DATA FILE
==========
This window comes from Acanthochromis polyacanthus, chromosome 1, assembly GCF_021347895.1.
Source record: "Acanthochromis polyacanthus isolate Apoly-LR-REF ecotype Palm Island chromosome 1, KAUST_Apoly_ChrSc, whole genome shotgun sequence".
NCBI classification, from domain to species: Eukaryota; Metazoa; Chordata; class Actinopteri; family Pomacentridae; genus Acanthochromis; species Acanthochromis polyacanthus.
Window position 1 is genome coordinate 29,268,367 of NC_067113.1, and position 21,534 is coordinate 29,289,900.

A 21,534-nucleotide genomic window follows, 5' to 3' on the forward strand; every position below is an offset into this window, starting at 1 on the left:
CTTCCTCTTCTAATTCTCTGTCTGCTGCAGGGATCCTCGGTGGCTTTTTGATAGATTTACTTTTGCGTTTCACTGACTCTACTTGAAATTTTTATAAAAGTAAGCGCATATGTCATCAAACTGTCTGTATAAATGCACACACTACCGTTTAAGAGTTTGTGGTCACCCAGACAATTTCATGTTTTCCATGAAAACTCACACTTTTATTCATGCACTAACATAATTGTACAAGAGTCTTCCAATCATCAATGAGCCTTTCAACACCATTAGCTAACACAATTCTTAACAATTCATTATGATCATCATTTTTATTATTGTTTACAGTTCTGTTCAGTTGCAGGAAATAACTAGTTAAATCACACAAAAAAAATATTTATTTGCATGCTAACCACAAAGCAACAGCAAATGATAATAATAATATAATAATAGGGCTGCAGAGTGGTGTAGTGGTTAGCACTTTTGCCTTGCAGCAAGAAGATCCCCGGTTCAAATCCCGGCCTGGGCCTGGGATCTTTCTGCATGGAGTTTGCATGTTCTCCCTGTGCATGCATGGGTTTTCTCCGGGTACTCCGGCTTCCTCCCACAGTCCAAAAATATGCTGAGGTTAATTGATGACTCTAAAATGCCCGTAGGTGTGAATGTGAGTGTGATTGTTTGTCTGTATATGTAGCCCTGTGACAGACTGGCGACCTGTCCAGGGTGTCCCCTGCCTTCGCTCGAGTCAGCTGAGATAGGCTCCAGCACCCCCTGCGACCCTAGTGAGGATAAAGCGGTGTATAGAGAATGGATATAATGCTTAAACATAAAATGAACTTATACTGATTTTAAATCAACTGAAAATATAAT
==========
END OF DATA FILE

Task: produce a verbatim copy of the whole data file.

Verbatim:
This window comes from Acanthochromis polyacanthus, chromosome 1, assembly GCF_021347895.1.
Source record: "Acanthochromis polyacanthus isolate Apoly-LR-REF ecotype Palm Island chromosome 1, KAUST_Apoly_ChrSc, whole genome shotgun sequence".
NCBI classification, from domain to species: Eukaryota; Metazoa; Chordata; class Actinopteri; family Pomacentridae; genus Acanthochromis; species Acanthochromis polyacanthus.
Window position 1 is genome coordinate 29,268,367 of NC_067113.1, and position 21,534 is coordinate 29,289,900.

A 21,534-nucleotide genomic window follows, 5' to 3' on the forward strand; every position below is an offset into this window, starting at 1 on the left:
CTTCCTCTTCTAATTCTCTGTCTGCTGCAGGGATCCTCGGTGGCTTTTTGATAGATTTACTTTTGCGTTTCACTGACTCTACTTGAAATTTTTATAAAAGTAAGCGCATATGTCATCAAACTGTCTGTATAAATGCACACACTACCGTTTAAGAGTTTGTGGTCACCCAGACAATTTCATGTTTTCCATGAAAACTCACACTTTTATTCATGCACTAACATAATTGTACAAGAGTCTTCCAATCATCAATGAGCCTTTCAACACCATTAGCTAACACAATTCTTAACAATTCATTATGATCATCATTTTTATTATTGTTTACAGTTCTGTTCAGTTGCAGGAAATAACTAGTTAAATCACACAAAAAAAATATTTATTTGCATGCTAACCACAAAGCAACAGCAAATGATAATAATAATATAATAATAGGGCTGCAGAGTGGTGTAGTGGTTAGCACTTTTGCCTTGCAGCAAGAAGATCCCCGGTTCAAATCCCGGCCTGGGCCTGGGATCTTTCTGCATGGAGTTTGCATGTTCTCCCTGTGCATGCATGGGTTTTCTCCGGGTACTCCGGCTTCCTCCCACAGTCCAAAAATATGCTGAGGTTAATTGATGACTCTAAAATGCCCGTAGGTGTGAATGTGAGTGTGATTGTTTGTCTGTATATGTAGCCCTGTGACAGACTGGCGACCTGTCCAGGGTGTCCCCTGCCTTCGCTCGAGTCAGCTGAGATAGGCTCCAGCACCCCCTGCGACCCTAGTGAGGATAAAGCGGTGTATAGAGAATGGATATAATGCTTAAACATAAAATGAACTTATACTGATTTTAAATCAACTGAAAATATAAT